Last edited: Jan 6, 2012
  6. Jan 6, 2012 #5
    I agree. The Dauphin had little to lose. The situation was very desperate. Here's this girl, just 17 in 1429, who claims to speak with the authority of God. What has he got to lose? He sends her to Orleans, but she still has to convince the commanders on the scene to take the offensive. It's not clear she's really in charge, but apparently she takes matters into her own hands. She opens the main gate and leads a column of devoted troops in a charge at the English positions which are probably taken completely by surprise. There follows a string of victories leading to Reims, deep in English held territory. Here, the Dauphin can legitimately be crowned as King Charles VII. With increased prestige and momentum, the House of Valois will eventually push the English back to Calais, which remains in English hands until the next century. But the question remains, who exactly is Joan of Arc?

    EDIT: Saw the rest your post. I've posted here before on Queen Boudicca, but she was royalty as were other women who asserted power such as your Chinese example. Czarinas Elizabeth and Catherine of Russia both asserted their authority over weak and ineffectual men. But Joan of Arc was just a farmer's daughter, a teenager, a peasant with probably little education and no basis of authority except her own claims of channeling the word of God. I don't think that would work today in France or most anywhere else. It makes me wonder what some teenage farm girls might be able to do, given the chance.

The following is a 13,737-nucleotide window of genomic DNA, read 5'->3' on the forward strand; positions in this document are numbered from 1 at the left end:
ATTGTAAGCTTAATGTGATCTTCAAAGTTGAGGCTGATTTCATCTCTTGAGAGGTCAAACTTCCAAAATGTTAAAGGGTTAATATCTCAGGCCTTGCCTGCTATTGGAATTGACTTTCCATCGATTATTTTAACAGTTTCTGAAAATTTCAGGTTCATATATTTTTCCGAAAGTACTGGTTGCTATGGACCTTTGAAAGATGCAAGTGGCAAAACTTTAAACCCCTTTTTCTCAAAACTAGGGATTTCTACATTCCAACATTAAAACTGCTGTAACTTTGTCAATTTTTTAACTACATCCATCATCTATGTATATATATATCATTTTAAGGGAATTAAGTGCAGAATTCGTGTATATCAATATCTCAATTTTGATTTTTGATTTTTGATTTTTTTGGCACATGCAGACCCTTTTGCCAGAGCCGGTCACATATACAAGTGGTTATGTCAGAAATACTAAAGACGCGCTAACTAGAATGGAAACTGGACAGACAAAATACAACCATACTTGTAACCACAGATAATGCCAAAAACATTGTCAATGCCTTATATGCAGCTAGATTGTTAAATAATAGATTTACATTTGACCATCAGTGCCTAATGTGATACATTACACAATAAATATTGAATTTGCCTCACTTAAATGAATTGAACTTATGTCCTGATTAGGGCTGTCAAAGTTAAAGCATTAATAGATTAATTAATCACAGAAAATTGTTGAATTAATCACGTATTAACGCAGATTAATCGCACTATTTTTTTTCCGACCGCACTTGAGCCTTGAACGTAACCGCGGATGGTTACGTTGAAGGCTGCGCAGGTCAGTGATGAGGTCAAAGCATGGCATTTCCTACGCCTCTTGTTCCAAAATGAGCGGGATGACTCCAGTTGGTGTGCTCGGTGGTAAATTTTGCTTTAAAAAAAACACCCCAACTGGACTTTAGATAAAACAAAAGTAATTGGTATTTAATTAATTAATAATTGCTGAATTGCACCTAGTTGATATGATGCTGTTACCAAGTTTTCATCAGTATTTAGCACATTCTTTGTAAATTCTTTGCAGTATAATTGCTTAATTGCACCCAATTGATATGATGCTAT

Last edited: Jan 7, 2012
  7. Jan 7, 2012 #6

    Evo

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    Staff: Mentor

    This lists some of the theories of the different illnesses that might have caused her halucinations.

    http://www.nationalpost.com/news/story.html?id=18ce2b05-67d7-402a-833e-f0618da5c4e6&p=1 [Broken]
     
    Last edited by a moderator: May 5, 2017
  8. Jan 7, 2012 #7
    Thanks Evo. Among the choices listed in your link, the last seems to be the most interesting. Joan grew up on a farm that was in a border area. Burgundy was a separate kingdom allied to England. If Joan's family was known to be loyal to the House of Valois, they could have been targeted. The Wiki article suggests the farm was attacked more than once. Visions associated with a kind of PTSD may have well have driven her to act in strange ways that could have possibly caused others to believe she was an inspired prophet.